Why I Play

A lot of my Blaugust peers have been writing the topic of “why do I play games?” with all sorts of varying answers, so I’ll throw in my story, as it were.

It’s not all that different from many people of my age group – born in 1985, video games were a presence from the beginning, as the NES had just been released and hit mainstream success, bringing about a new era in gaming, with more complex games compared to the systems that came before. A lot of groundwork was laid on this platform that influenced a lot of people, myself included.

My parents were both pretty much broke when I was very young – we lived in a weekly motel and both of them were employed in the taxi business in town – my mom as a dispatcher and my dad as a driver. I can’t imagine how they came to meet or found anything in common, much less got married and had two kids – my mom was 19 and my dad 50 when I was born, and neither of them were from Reno, so I can’t even begin to comprehend how all of that worked out. But that’s not the point!

One thing we had in our relative squalor was an NES, the only game at that time being the Super Mario Bros/Duck Hunt cartridge that came with the system (packed in games, remember those?). I played a fair amount of both, and I couldn’t tell you much about any of the experiences I had – I barely remember my childhood earlier than about 9, save for a few moments here and there. I know I certainly didn’t finish either game, but I was young and that wasn’t the point. I enjoyed playing, and the bright colors and sense of control were fun anchor points that set young me into gaming.

Most of my truly formative gaming was done around 7-9 years old, on the Sega Genesis. My parents had divorced by this point, my sister had been born, and our dad bought us the Genesis. I, like many kids in the nineties, played Sonic until I had fully finished every game – full Chaos Emerald clears with every nook explored, which felt good. We had a Sega Channel back in the day, an odd device that was effectively a really bad cable modem strapped to a Genesis cartridge, which allowed us to stream games based on the selection of the month. I played a lot of Mortal Kombat III on the Genesis, the Vectorman titles, and, the week I learned my father had died, played and finished Sonic 3D Blast, which required playing it as two separate games on the Sega Channel since the memory in the cartridge could not hold the full game.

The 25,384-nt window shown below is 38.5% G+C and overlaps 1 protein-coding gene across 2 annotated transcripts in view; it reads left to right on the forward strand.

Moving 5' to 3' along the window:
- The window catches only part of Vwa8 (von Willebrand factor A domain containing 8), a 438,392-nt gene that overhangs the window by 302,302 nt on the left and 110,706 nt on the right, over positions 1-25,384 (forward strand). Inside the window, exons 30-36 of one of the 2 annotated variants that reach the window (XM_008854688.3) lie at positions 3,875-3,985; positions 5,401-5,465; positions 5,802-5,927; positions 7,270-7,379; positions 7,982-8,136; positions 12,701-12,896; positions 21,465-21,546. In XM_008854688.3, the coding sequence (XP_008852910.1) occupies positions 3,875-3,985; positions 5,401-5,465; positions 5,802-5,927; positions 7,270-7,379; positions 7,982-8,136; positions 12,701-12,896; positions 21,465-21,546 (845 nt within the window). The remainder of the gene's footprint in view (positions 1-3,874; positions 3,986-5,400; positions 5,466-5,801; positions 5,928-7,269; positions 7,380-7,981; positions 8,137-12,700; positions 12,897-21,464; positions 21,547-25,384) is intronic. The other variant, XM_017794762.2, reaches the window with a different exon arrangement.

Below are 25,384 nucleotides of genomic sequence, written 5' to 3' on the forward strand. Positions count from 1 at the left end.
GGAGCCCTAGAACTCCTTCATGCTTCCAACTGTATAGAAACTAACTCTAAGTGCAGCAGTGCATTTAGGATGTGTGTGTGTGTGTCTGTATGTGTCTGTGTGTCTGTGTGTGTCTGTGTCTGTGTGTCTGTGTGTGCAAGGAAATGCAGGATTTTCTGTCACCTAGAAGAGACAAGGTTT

As a child, gaming filled a need for escape and expanded horizons I didn’t really have in my life. It made the moments of dealing with my mother’s screaming discipline and her jerk boyfriend at the time worthwhile. It filled a gap when my father died and made me feel a connection to him I never really got to have – he died when I was barely 11, and it stopped me from asking myself tough questions about what that meant to me and how that would affect the rest of my life, questions which I often ask myself now.

As I grew, the role gaming played in my life evolved, but it was planted pretty deeply into the soil of my being. As a young teenager, it was a means of escaping my social awkwardness, and then a way of bonding with fellow awkward nerds, many of whom I remain friends with to this day – my original Pokemon playing partner is the leader of the Free Company I am in in Final Fantasy XIV, as one example! As I grew slightly less awkward and slightly more sure of myself, it became a means of connection – it always had done that for me, but it became a lot easier for me to talk about the games I was playing and relate them to others.

The aforementioned FC leader, a guy named Joey, ended up asking me one day if I had played Starcraft, and the next thing you know, I was in the Blizzard canon.

To backtrack, PC gaming was a relatively quiet phenomenon, especially among people my age, until around my teen years. When my mom found a (much better, thankfully) boyfriend, who later became her husband, he had what was a top of the line PC for the time – a Pentium 166 MHz, 128 MB of RAM (EDO!), and Matrox 2D and 3D accelerator cards. He showed me Tomb Raider and other games, and while I never really played them much, if at all, at the time, eventually the fragments of upgrades stuffed into the Gateway2000 case that PC came in became my first gaming PC, on which I played Starcraft for the first time.